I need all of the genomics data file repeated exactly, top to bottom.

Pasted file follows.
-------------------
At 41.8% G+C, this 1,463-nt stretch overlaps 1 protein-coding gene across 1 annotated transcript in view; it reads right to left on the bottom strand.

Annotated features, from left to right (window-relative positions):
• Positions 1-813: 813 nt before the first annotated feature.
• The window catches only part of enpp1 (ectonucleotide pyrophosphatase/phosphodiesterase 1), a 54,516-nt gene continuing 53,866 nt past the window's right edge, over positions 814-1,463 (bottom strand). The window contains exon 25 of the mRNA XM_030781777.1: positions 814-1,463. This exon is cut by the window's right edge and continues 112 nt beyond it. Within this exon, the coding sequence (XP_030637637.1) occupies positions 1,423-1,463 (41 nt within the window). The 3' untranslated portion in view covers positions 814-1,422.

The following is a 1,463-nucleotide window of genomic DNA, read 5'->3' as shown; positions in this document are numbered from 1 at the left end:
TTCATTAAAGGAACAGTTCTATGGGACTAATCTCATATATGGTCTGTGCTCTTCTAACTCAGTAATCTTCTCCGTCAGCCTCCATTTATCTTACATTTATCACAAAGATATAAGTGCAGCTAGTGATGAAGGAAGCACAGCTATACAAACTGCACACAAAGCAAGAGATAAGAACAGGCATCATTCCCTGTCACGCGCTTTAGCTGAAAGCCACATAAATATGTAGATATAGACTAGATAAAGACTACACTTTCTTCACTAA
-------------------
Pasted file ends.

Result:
At 41.8% G+C, this 1,463-nt stretch overlaps 1 protein-coding gene across 1 annotated transcript in view; it reads right to left on the bottom strand.

Annotated features, from left to right (window-relative positions):
• Positions 1-813: 813 nt before the first annotated feature.
• The window catches only part of enpp1 (ectonucleotide pyrophosphatase/phosphodiesterase 1), a 54,516-nt gene continuing 53,866 nt past the window's right edge, over positions 814-1,463 (bottom strand). The window contains exon 25 of the mRNA XM_030781777.1: positions 814-1,463. This exon is cut by the window's right edge and continues 112 nt beyond it. Within this exon, the coding sequence (XP_030637637.1) occupies positions 1,423-1,463 (41 nt within the window). The 3' untranslated portion in view covers positions 814-1,422.

The following is a 1,463-nucleotide window of genomic DNA, read 5'->3' as shown; positions in this document are numbered from 1 at the left end:
TTCATTAAAGGAACAGTTCTATGGGACTAATCTCATATATGGTCTGTGCTCTTCTAACTCAGTAATCTTCTCCGTCAGCCTCCATTTATCTTACATTTATCACAAAGATATAAGTGCAGCTAGTGATGAAGGAAGCACAGCTATACAAACTGCACACAAAGCAAGAGATAAGAACAGGCATCATTCCCTGTCACGCGCTTTAGCTGAAAGCCACATAAATATGTAGATATAGACTAGATAAAGACTACACTTTCTTCACTAA